Managing Anger and Aggression in Patients With Posttraumatic Stress Disorder
Rachel Yehuda, Ph.D.
This article discusses the evolving concept of posttraumatic stress disorder as a clinical entity, the association of anger and aggression with the disorder, and the psychopharmacologic approaches totreatment. Posttraumatic stress disorder is a relatively new diagnosis that is still evolving as a clinical concept. Although not formally considered as diagnostic criteria, anger and aggression are common features of posttraumatic stress disorder, and it is timely to consider the management of patients with these associated features. Controlled data on pharmacotherapy of the disorder are limited, but patients seem to benefit most when medications target specific symptoms or symptom clusters. Preliminary data indicate a role for anticonvulsants in the treatment of the impaired impulse control and violent outbursts that often accompany posttraumatic stress disorder. Controlled studies are needed.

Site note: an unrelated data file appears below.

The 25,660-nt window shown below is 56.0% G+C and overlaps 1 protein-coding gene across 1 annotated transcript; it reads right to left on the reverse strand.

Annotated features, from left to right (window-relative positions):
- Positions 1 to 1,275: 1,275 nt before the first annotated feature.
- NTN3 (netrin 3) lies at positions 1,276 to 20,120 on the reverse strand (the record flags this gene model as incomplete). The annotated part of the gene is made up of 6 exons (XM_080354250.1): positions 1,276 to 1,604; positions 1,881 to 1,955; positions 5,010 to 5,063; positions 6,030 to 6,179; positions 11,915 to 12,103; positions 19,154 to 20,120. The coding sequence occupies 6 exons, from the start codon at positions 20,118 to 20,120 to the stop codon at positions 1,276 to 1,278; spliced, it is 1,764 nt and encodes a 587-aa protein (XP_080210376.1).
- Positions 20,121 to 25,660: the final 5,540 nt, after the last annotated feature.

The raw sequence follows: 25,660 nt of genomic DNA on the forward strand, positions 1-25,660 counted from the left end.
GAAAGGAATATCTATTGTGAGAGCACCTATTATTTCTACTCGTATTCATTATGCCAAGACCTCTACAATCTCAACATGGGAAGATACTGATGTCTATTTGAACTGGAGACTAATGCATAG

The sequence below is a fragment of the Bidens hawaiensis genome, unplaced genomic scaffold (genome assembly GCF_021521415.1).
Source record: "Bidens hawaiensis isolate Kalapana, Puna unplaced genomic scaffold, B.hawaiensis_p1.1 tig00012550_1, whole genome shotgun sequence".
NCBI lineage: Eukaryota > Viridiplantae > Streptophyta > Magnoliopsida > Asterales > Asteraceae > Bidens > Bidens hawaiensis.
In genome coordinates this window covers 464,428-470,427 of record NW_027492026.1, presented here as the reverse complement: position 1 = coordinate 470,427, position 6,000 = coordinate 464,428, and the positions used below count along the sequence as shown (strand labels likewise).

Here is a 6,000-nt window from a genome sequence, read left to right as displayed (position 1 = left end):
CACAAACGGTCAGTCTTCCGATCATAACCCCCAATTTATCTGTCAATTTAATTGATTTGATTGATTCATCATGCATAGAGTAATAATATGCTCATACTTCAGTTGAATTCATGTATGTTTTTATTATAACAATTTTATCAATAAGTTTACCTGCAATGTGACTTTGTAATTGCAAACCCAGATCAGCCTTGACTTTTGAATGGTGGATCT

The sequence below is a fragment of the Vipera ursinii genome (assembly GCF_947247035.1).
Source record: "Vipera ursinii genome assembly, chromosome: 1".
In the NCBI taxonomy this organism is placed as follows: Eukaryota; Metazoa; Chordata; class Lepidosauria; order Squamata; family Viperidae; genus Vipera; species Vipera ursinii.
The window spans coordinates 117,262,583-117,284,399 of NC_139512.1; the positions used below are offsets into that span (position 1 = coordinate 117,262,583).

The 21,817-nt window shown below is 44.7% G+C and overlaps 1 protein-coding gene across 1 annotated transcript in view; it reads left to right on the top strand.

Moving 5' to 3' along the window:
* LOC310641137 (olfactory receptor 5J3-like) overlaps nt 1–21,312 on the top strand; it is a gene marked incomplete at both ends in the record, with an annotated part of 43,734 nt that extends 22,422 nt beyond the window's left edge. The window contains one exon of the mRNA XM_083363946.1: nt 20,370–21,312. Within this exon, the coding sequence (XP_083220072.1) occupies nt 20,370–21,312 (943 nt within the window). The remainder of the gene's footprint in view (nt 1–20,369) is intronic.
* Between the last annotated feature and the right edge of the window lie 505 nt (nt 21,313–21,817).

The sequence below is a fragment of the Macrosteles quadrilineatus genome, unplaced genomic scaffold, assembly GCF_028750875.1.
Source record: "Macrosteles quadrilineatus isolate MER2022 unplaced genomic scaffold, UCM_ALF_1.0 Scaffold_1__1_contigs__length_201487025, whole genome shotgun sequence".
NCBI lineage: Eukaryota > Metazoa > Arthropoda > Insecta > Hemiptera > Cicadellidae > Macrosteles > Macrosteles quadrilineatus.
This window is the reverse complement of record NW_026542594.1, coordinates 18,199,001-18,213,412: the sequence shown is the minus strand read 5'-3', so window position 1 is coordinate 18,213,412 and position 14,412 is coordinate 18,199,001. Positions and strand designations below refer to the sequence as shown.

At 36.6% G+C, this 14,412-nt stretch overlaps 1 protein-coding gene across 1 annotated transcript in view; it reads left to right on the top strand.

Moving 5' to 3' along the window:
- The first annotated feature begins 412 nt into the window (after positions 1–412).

(J Clin Psychiatry 1999;60[suppl 15]:33-37)